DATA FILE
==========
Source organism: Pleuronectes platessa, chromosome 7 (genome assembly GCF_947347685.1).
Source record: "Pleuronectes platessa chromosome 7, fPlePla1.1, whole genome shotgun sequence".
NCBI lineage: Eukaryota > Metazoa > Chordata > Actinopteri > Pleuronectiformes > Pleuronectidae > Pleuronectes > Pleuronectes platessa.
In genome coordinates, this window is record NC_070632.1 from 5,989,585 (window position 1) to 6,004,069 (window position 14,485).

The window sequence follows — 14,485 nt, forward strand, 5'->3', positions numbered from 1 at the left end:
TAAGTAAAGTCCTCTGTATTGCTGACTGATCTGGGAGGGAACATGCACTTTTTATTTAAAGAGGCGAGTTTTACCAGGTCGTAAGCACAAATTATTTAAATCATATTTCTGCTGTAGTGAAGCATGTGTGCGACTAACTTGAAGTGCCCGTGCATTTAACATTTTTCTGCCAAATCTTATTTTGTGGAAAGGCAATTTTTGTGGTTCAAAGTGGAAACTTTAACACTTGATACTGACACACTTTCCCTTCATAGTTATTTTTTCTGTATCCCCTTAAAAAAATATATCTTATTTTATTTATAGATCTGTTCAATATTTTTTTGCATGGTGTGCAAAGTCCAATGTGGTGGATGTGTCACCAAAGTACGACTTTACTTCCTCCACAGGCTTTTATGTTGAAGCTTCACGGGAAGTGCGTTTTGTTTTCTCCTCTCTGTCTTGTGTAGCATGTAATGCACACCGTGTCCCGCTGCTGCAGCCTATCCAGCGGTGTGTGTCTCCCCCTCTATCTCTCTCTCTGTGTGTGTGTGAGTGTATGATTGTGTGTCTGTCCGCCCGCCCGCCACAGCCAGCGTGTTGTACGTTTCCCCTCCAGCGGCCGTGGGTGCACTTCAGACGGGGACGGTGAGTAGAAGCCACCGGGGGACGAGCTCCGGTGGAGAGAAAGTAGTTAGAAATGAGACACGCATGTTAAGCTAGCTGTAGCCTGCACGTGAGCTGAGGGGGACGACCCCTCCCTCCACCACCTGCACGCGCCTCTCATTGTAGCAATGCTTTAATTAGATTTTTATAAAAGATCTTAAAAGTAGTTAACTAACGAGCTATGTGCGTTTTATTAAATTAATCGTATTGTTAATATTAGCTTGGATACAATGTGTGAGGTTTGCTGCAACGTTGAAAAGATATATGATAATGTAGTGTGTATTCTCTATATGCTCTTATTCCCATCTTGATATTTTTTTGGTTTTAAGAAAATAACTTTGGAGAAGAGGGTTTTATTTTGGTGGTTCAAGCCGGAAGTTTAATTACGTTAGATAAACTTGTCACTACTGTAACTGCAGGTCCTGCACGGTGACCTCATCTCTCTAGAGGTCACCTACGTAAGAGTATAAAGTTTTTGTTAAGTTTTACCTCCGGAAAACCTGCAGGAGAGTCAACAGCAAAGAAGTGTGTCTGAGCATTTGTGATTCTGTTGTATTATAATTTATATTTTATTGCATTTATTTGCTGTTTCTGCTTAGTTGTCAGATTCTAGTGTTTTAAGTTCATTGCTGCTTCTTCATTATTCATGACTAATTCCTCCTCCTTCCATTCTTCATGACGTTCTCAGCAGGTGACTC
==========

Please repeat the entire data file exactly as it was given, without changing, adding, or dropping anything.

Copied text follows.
Source organism: Pleuronectes platessa, chromosome 7 (genome assembly GCF_947347685.1).
Source record: "Pleuronectes platessa chromosome 7, fPlePla1.1, whole genome shotgun sequence".
NCBI lineage: Eukaryota > Metazoa > Chordata > Actinopteri > Pleuronectiformes > Pleuronectidae > Pleuronectes > Pleuronectes platessa.
In genome coordinates, this window is record NC_070632.1 from 5,989,585 (window position 1) to 6,004,069 (window position 14,485).

The window sequence follows — 14,485 nt, forward strand, 5'->3', positions numbered from 1 at the left end:
TAAGTAAAGTCCTCTGTATTGCTGACTGATCTGGGAGGGAACATGCACTTTTTATTTAAAGAGGCGAGTTTTACCAGGTCGTAAGCACAAATTATTTAAATCATATTTCTGCTGTAGTGAAGCATGTGTGCGACTAACTTGAAGTGCCCGTGCATTTAACATTTTTCTGCCAAATCTTATTTTGTGGAAAGGCAATTTTTGTGGTTCAAAGTGGAAACTTTAACACTTGATACTGACACACTTTCCCTTCATAGTTATTTTTTCTGTATCCCCTTAAAAAAATATATCTTATTTTATTTATAGATCTGTTCAATATTTTTTTGCATGGTGTGCAAAGTCCAATGTGGTGGATGTGTCACCAAAGTACGACTTTACTTCCTCCACAGGCTTTTATGTTGAAGCTTCACGGGAAGTGCGTTTTGTTTTCTCCTCTCTGTCTTGTGTAGCATGTAATGCACACCGTGTCCCGCTGCTGCAGCCTATCCAGCGGTGTGTGTCTCCCCCTCTATCTCTCTCTCTGTGTGTGTGTGAGTGTATGATTGTGTGTCTGTCCGCCCGCCCGCCACAGCCAGCGTGTTGTACGTTTCCCCTCCAGCGGCCGTGGGTGCACTTCAGACGGGGACGGTGAGTAGAAGCCACCGGGGGACGAGCTCCGGTGGAGAGAAAGTAGTTAGAAATGAGACACGCATGTTAAGCTAGCTGTAGCCTGCACGTGAGCTGAGGGGGACGACCCCTCCCTCCACCACCTGCACGCGCCTCTCATTGTAGCAATGCTTTAATTAGATTTTTATAAAAGATCTTAAAAGTAGTTAACTAACGAGCTATGTGCGTTTTATTAAATTAATCGTATTGTTAATATTAGCTTGGATACAATGTGTGAGGTTTGCTGCAACGTTGAAAAGATATATGATAATGTAGTGTGTATTCTCTATATGCTCTTATTCCCATCTTGATATTTTTTTGGTTTTAAGAAAATAACTTTGGAGAAGAGGGTTTTATTTTGGTGGTTCAAGCCGGAAGTTTAATTACGTTAGATAAACTTGTCACTACTGTAACTGCAGGTCCTGCACGGTGACCTCATCTCTCTAGAGGTCACCTACGTAAGAGTATAAAGTTTTTGTTAAGTTTTACCTCCGGAAAACCTGCAGGAGAGTCAACAGCAAAGAAGTGTGTCTGAGCATTTGTGATTCTGTTGTATTATAATTTATATTTTATTGCATTTATTTGCTGTTTCTGCTTAGTTGTCAGATTCTAGTGTTTTAAGTTCATTGCTGCTTCTTCATTATTCATGACTAATTCCTCCTCCTTCCATTCTTCATGACGTTCTCAGCAGGTGACTC